NEWS- No-mow: Near waters, City lets it grow

In 2001, a Woolen Mills resident cited by the city for growing "weeds" protested he was growing native plants as a riparian buffer. Now Charlottesville seems to be following his example by creating "no mow" zones near creeks and streams in five city parks. On April 22, Earth Day, volunteers planted nearly 250 trees in these "no-mow" zones.

"It's a relatively cost-effective way to deal with storm water run-off," notes the city's environmental administrator Crystal Riddervold, who explains that vegetation filters pollutants that otherwise might run into streams.

Though the no-mow zones appear to be a departure from city code that requires residential grass– even along streams– be kept shorter than 18 inches, Riddervold notes that the reforestation effort was called for in the 2001 revision of Charlottesville's comprehensive plan. The no-mow zones may result in a more shaggy, less manicured look on park riverbanks, but she hopes they will result in heightened awareness and more native vegetation.

"There's a strong community interest and desire to protect streams," Riddervold says.

As for houses, grass must still be mowed within 150 feet of a residence unless a citizen petitions the city to have a riparian buffer zone– and to date, no one has, says city code inspector Jerry Tomlin. "We're still enforcing [the code] as written," he says.

The city's new effort means that Azalea, Greenleaf, Jordan, Quarry, and Riverview parks are now dotted with plastic-sleeved seedlings. Some trees were planted in Azalea last year, but "This is the first formal decision to pull back on mowing," says Riddervold.

She fears "a possible misperception" that reducing maintenance was the reason. "That's not the deciding factor," says Riddervold. "We're not slacking off in maintenance."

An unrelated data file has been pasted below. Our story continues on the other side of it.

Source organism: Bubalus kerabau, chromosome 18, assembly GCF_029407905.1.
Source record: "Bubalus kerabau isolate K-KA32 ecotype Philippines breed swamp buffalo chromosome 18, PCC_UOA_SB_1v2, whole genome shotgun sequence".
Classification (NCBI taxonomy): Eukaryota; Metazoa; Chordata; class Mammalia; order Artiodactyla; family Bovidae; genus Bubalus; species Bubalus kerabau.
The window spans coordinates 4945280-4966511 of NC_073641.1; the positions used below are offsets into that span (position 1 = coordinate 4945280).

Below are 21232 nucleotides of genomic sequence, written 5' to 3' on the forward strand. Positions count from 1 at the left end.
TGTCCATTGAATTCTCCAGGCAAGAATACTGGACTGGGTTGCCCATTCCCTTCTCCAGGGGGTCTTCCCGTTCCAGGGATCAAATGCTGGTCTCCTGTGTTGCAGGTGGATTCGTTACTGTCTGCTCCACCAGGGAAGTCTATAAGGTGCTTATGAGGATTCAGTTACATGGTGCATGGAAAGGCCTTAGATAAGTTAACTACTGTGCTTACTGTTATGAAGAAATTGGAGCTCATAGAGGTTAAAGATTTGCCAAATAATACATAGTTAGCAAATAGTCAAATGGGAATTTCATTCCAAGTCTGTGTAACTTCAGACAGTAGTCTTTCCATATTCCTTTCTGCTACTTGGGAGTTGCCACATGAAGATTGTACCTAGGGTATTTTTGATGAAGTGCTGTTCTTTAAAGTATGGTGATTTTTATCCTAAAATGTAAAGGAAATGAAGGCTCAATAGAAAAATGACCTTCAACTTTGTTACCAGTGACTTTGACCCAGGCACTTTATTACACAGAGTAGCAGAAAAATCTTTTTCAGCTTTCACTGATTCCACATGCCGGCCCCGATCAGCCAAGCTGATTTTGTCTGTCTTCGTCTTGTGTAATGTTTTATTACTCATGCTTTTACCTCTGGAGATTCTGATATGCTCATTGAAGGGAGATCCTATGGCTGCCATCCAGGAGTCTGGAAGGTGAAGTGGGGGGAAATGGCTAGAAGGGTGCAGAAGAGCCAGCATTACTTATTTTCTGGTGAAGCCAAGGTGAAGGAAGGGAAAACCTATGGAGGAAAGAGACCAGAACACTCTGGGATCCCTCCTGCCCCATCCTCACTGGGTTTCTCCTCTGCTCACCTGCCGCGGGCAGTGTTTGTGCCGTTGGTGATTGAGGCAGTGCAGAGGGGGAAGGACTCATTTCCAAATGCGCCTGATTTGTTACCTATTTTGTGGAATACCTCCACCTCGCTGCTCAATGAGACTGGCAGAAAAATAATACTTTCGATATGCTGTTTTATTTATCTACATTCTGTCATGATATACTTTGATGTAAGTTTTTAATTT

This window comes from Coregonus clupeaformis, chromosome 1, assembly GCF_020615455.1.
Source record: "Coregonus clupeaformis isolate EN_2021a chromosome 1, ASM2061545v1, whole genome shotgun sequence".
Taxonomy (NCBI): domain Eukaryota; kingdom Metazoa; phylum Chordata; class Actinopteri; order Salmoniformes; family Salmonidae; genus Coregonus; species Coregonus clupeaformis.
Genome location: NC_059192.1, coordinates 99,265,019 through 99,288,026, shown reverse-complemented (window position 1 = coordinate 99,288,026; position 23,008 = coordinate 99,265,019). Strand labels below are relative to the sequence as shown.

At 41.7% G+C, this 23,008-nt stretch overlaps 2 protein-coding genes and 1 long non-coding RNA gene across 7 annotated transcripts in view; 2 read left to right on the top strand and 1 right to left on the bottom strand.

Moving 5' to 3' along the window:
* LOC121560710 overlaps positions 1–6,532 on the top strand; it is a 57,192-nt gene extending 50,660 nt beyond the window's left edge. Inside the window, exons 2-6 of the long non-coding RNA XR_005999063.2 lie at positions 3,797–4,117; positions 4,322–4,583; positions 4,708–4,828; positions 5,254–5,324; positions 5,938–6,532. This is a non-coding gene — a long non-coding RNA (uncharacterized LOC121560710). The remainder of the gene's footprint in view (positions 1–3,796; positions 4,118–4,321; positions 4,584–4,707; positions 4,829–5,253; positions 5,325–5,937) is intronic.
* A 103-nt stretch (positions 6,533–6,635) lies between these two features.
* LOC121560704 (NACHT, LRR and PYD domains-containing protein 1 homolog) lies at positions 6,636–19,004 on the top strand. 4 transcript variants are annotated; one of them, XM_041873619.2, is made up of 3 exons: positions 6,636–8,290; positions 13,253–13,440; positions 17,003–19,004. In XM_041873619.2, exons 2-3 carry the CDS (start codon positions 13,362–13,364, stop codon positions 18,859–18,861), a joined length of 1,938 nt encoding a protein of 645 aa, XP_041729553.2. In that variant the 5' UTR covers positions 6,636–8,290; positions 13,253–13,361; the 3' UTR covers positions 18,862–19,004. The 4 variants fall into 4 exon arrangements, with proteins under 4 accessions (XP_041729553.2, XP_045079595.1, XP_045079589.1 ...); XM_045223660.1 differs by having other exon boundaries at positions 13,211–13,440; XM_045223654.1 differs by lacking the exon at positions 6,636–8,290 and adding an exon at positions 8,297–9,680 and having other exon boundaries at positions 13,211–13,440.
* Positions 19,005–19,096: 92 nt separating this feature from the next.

In fact, the no-mow zones make crews more efficient, says parks and recreation department chief Mike Svetz, noting that some high-visibility areas like athletic fields or downtown's Lee and Jackson parks that may get cut twice a week can now get trimmed even more often. "We save some costs– and also reduce pollution," says Svetz.

It was Susan Pleiss, the city's outreach coordinator, who rounded up the 115 volunteers to plant and water the 10 native species, including button bush, hackberry, black locust, chestnut oak, persimmon, sycamore, and gray-stem dogwood.  The trees and shrubs are Department of Forestry seedlings, mostly free, mostly in the 18-inch range. Total cost for the 250 or so new trees is around $850.

The city practices tough love with its young additions.

"They won't be watered again," says Pleiss. "They're on their own." Because the plants are small and native, unless there's a drought, Pleiss expects them to fare well.

"We don't have the labor to water these trees," she says. But the city doesn't totally abandon its young. That's where the white plastic sleeves come in.

At $1.50 each, the sleeves are about one-third the cost of the planting, but Pleiss says they can be the make-it or break-it factor in whether the trees survive against predators like rabbits and beavers. And city bush-hogging crews. "The sleeves draw attention that something is planted," Pleiss says.

With riparian buffer zones going in all over town, will the overgrowth on banks make them inaccessible?

Perhaps not. At Riverview, for instance, paths will be mown to provide access to the Rivanna River. And Pleiss says except for groupings of button bush, none of the trees are closer than 20 feet, and most are 50 feet apart.

"At Greenleaf, we put in only 15 trees," she says. "We could have put in 50." She adds that the trees planted at Azalea Park last year already are well on their way.

Check back in five years.

The city's Susan Pleiss, shown here at Riverview, rounded up volunteers to plant the plastic-sleeved green ash, silky dogwood, and black oak (among others).